Women who struggle with period poverty in the Pacific will soon have assistance from a New Zealand project.
The Salvation Army have begun fundraising toward a $10,000 goal to pay for sewing groups in the Pacific to make reusable sanitary pads that can be given away.
Major Debbie Clark says churches in Fiji, Tonga and Samoa have told her women sometimes struggle to afford expensive imported sanitary products, and many who live in isolated areas have difficulty accessing them.
"Women and girls are missing out on school and work, and other things because of it, and that affects them economically, and affects their education.
"What tends to happen is people just use what's available to them to get through that time of month, and sometimes that's not particularly hygienic, and not particularly safe.
"They tend to sink into the background when they have their periods, and they don't get to live fulfilled lives, and I think that's something we want for every woman around the world - that just because we're women, we don't have to suffer at certain times of the month, but that we can live confidently."
Clark, who has lived in Fiji, said reusable products were ideal because island countries struggled with finding space for landfill waste.
She hoped there could be opportunities to find a corporate partner organisation to work with to help develop the project.
Period poverty awareness
The idea came about after public discussion and awareness of period poverty in New Zealand, which prompted church staff here to ask if it was also an issue in Pacific Island countries.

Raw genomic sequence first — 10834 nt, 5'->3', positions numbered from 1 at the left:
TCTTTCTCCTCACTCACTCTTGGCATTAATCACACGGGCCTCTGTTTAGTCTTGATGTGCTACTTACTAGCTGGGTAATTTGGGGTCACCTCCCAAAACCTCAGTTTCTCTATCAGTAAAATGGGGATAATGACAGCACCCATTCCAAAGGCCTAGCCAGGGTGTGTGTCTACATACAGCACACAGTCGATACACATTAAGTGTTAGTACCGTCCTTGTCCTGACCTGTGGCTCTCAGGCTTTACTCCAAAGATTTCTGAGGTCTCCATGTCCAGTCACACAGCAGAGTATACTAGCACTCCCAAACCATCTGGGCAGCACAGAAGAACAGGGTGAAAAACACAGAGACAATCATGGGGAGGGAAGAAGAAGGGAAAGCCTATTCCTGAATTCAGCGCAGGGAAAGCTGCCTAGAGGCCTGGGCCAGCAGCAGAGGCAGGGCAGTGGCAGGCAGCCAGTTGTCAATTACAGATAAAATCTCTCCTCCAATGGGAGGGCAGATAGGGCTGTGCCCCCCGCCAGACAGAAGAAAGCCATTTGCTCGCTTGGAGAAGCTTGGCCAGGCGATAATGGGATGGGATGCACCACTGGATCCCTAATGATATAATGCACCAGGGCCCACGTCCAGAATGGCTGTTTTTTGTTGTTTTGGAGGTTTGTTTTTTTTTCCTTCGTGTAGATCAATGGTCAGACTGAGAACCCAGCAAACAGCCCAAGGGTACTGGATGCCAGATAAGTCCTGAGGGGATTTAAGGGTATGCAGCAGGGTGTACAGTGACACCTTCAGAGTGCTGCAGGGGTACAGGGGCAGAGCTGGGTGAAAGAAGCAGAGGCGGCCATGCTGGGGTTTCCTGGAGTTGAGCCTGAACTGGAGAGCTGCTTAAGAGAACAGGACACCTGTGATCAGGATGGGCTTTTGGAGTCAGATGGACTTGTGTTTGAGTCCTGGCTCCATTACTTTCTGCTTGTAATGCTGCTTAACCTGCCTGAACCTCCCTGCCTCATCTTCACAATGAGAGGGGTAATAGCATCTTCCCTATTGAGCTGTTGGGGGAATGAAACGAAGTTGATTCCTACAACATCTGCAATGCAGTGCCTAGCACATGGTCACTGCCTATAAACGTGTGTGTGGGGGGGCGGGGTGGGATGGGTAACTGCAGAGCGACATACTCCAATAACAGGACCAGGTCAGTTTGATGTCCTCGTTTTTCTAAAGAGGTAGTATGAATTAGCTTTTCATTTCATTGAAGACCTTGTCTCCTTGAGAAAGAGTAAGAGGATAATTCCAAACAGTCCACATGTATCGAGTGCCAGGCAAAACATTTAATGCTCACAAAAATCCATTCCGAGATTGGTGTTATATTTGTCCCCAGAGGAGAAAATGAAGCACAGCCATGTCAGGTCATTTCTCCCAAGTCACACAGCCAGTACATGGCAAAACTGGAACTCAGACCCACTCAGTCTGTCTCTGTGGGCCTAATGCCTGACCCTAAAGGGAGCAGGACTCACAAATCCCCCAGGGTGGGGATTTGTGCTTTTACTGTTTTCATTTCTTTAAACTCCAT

"If it's a problem here - and we've heard many stories here of women and girls and university students who just miss out on things because of it - how much more it difficult it is in a culturally sensitive environment for women who are often not equal in society," Clark said.
"Our leaders there do see it as an issue, and they were excited to think we could do this to help them. And from my own experience living there I think it is a real problem - but it's not something that's talked about too much, because it is personal and it can be a bit culturally sensitive as well.
"But the more we talk about it, the more open we are to talking about it, and I think that's what's happened in New Zealand there's a lot of publicity about period poverty now, and I hope that's something we can do for the Pacific Islands through what we do in the Salvation Army, that people can be a bit more open about it, and share what their needs are."
Fundraising has begun, including a $30 donation pack available on the Salvation Army's 'Just Gifts' website.
But Clark said the church had been waiting until after their Christmas appeal before they boost awareness of the project.
"We've just had a young girl who goes to the Salvation Army, and took it to her workplace, and dropped me off a bundle of money.
"We're already hearing some really good stories of youth groups doing fundraising, and churches are planning to do some fundraising in the new year."